[00:07:40] We're in this tiny little... I don't even know what you call it, this little space next to the bathroom. And a Physician's Assistant comes from the gastroenterology group. And he said, yes... You know we saw a blockage in your common bile duct. And it could be stones, we don't know. They're sludge there et cetera. He said so we have to schedule you for this certain type of MRI to see you know better what we're looking at.
[00:08:11] So my mother says OK.
[00:08:12] So he said I hate to tell you this but usually the hospital does these procedures about 3:00 in the morning.
[00:08:19] I'm like, 3:00 in the morning? So I said OK.
[00:08:22] So he said you're going to be admitted. So we're assuming she's going to go into a room.
[00:08:26] So they give you one blanket on the stretcher but it's this thin little blanket, so my mother's saying, Geez I'm really cold.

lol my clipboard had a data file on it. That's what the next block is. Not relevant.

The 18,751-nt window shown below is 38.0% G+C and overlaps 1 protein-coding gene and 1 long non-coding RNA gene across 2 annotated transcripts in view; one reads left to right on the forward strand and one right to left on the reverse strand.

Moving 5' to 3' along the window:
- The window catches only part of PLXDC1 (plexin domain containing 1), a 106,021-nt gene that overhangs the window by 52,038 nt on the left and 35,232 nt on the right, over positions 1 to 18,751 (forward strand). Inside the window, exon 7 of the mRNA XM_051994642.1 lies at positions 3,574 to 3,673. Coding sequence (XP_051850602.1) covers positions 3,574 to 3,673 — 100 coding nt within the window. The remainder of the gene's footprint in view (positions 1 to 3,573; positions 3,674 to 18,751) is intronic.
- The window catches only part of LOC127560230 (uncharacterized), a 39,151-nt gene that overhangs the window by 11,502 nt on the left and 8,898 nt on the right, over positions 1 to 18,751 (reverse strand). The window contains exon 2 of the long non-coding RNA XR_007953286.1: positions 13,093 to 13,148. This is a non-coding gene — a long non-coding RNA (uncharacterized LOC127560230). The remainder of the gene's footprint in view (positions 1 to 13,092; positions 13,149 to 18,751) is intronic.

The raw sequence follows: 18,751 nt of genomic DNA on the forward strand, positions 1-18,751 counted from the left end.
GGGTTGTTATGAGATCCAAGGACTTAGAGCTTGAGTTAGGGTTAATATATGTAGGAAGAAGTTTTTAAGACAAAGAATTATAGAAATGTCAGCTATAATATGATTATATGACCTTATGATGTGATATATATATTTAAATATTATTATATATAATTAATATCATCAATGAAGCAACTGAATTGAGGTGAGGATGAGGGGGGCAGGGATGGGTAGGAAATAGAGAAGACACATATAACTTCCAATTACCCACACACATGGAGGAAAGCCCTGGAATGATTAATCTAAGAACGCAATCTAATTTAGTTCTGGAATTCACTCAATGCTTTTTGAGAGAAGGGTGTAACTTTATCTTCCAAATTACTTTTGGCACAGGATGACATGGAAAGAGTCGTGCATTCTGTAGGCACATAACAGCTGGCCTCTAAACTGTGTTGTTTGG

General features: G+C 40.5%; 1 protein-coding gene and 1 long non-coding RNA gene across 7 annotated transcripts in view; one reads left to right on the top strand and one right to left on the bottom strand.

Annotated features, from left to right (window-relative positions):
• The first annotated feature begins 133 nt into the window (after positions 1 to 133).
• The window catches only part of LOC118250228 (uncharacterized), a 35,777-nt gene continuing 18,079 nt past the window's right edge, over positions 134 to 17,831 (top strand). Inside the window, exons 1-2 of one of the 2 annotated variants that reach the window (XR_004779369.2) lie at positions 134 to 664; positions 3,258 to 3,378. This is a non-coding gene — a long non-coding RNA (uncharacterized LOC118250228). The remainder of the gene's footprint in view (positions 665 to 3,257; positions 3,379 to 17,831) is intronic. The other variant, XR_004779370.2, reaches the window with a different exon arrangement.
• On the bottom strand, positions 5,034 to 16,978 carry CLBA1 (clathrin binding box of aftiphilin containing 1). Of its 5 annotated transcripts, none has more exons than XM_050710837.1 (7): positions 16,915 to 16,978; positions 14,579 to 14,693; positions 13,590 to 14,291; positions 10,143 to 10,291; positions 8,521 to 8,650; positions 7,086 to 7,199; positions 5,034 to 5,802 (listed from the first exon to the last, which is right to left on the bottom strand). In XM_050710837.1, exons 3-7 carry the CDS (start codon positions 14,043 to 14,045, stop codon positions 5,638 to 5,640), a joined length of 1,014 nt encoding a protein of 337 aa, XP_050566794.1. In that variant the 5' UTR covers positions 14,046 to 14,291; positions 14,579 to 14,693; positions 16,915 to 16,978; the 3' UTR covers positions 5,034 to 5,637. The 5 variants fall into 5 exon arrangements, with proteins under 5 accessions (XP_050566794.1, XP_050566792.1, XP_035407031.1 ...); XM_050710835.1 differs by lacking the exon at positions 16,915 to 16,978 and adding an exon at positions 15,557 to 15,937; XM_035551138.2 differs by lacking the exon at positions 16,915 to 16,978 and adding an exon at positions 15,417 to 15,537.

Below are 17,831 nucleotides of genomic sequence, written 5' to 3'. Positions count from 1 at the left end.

[00:08:33] So I have to go... Now there's people everywhere that work there, but no one... No one looks at you because it's as if they don't want you to ask them a question.
[00:08:46] So I have to go find someone and ask, "Can I get another blanket? Can I get maybe two more blankets cause my mother is freezing.".
[00:08:53] So OK someone gets me blankets.
[00:08:56] Then she said to me, "I need tissues. Can you find me tissues?".
[00:09:00] So I go to the desk and there is someone sitting there and I said, "Do you have tissues?".
[00:09:05] "Oh, I don't know." She says.
[00:09:08] I'm like, OK. Can we find someone? She needs tissues.
[00:09:12] So OK we're waiting there. So it's probably now about 8 o'clock at night. And my mother said, "You have to go eat. Daddy has to eat. He hasn't eaten. Go in the cafeteria and eat.